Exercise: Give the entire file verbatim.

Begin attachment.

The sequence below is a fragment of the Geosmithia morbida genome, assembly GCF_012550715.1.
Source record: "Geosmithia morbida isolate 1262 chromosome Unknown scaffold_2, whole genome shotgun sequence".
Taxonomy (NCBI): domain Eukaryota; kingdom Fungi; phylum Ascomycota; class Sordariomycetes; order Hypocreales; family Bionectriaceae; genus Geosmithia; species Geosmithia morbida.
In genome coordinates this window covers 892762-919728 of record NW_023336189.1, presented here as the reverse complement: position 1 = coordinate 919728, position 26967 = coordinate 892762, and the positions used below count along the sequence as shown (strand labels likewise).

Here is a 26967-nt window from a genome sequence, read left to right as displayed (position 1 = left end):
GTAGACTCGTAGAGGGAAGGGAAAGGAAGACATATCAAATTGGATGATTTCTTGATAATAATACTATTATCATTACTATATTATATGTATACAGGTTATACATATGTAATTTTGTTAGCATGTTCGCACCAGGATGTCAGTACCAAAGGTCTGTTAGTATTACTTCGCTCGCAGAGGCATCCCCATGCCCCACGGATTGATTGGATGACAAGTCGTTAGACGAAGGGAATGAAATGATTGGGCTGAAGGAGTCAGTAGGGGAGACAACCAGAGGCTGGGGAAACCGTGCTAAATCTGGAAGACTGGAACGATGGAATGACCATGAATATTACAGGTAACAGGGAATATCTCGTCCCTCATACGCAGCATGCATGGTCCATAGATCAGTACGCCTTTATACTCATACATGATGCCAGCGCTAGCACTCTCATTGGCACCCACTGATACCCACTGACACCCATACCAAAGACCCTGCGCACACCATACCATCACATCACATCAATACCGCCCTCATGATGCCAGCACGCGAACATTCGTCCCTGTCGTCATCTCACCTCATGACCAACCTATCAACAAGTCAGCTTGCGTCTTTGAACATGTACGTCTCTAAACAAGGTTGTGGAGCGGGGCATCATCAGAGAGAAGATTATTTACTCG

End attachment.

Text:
The sequence below is a fragment of the Geosmithia morbida genome, assembly GCF_012550715.1.
Source record: "Geosmithia morbida isolate 1262 chromosome Unknown scaffold_2, whole genome shotgun sequence".
Taxonomy (NCBI): domain Eukaryota; kingdom Fungi; phylum Ascomycota; class Sordariomycetes; order Hypocreales; family Bionectriaceae; genus Geosmithia; species Geosmithia morbida.
In genome coordinates this window covers 892762-919728 of record NW_023336189.1, presented here as the reverse complement: position 1 = coordinate 919728, position 26967 = coordinate 892762, and the positions used below count along the sequence as shown (strand labels likewise).

Here is a 26967-nt window from a genome sequence, read left to right as displayed (position 1 = left end):
GTAGACTCGTAGAGGGAAGGGAAAGGAAGACATATCAAATTGGATGATTTCTTGATAATAATACTATTATCATTACTATATTATATGTATACAGGTTATACATATGTAATTTTGTTAGCATGTTCGCACCAGGATGTCAGTACCAAAGGTCTGTTAGTATTACTTCGCTCGCAGAGGCATCCCCATGCCCCACGGATTGATTGGATGACAAGTCGTTAGACGAAGGGAATGAAATGATTGGGCTGAAGGAGTCAGTAGGGGAGACAACCAGAGGCTGGGGAAACCGTGCTAAATCTGGAAGACTGGAACGATGGAATGACCATGAATATTACAGGTAACAGGGAATATCTCGTCCCTCATACGCAGCATGCATGGTCCATAGATCAGTACGCCTTTATACTCATACATGATGCCAGCGCTAGCACTCTCATTGGCACCCACTGATACCCACTGACACCCATACCAAAGACCCTGCGCACACCATACCATCACATCACATCAATACCGCCCTCATGATGCCAGCACGCGAACATTCGTCCCTGTCGTCATCTCACCTCATGACCAACCTATCAACAAGTCAGCTTGCGTCTTTGAACATGTACGTCTCTAAACAAGGTTGTGGAGCGGGGCATCATCAGAGAGAAGATTATTTACTCG